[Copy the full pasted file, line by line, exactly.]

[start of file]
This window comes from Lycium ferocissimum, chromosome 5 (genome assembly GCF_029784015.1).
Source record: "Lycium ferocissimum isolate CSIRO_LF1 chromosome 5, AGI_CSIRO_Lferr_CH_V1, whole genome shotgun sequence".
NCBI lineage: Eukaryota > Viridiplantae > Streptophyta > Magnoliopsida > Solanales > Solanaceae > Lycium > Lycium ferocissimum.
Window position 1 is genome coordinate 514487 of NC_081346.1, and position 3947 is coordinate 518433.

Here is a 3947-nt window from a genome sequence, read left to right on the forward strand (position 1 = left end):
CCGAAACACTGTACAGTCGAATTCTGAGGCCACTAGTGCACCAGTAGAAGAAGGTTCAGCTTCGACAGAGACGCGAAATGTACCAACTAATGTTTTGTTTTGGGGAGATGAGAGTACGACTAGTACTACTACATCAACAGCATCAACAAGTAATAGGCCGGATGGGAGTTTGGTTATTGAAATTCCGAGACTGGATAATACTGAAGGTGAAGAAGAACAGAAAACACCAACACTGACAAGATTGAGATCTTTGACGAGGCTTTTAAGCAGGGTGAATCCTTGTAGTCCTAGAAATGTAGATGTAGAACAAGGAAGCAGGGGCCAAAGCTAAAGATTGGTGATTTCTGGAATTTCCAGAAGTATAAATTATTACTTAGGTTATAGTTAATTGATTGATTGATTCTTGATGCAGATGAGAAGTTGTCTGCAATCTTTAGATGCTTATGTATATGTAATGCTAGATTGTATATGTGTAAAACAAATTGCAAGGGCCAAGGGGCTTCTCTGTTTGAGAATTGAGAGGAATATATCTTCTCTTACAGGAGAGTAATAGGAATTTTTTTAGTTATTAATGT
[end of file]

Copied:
This window comes from Lycium ferocissimum, chromosome 5 (genome assembly GCF_029784015.1).
Source record: "Lycium ferocissimum isolate CSIRO_LF1 chromosome 5, AGI_CSIRO_Lferr_CH_V1, whole genome shotgun sequence".
NCBI lineage: Eukaryota > Viridiplantae > Streptophyta > Magnoliopsida > Solanales > Solanaceae > Lycium > Lycium ferocissimum.
Window position 1 is genome coordinate 514487 of NC_081346.1, and position 3947 is coordinate 518433.

Here is a 3947-nt window from a genome sequence, read left to right on the forward strand (position 1 = left end):
CCGAAACACTGTACAGTCGAATTCTGAGGCCACTAGTGCACCAGTAGAAGAAGGTTCAGCTTCGACAGAGACGCGAAATGTACCAACTAATGTTTTGTTTTGGGGAGATGAGAGTACGACTAGTACTACTACATCAACAGCATCAACAAGTAATAGGCCGGATGGGAGTTTGGTTATTGAAATTCCGAGACTGGATAATACTGAAGGTGAAGAAGAACAGAAAACACCAACACTGACAAGATTGAGATCTTTGACGAGGCTTTTAAGCAGGGTGAATCCTTGTAGTCCTAGAAATGTAGATGTAGAACAAGGAAGCAGGGGCCAAAGCTAAAGATTGGTGATTTCTGGAATTTCCAGAAGTATAAATTATTACTTAGGTTATAGTTAATTGATTGATTGATTCTTGATGCAGATGAGAAGTTGTCTGCAATCTTTAGATGCTTATGTATATGTAATGCTAGATTGTATATGTGTAAAACAAATTGCAAGGGCCAAGGGGCTTCTCTGTTTGAGAATTGAGAGGAATATATCTTCTCTTACAGGAGAGTAATAGGAATTTTTTTAGTTATTAATGT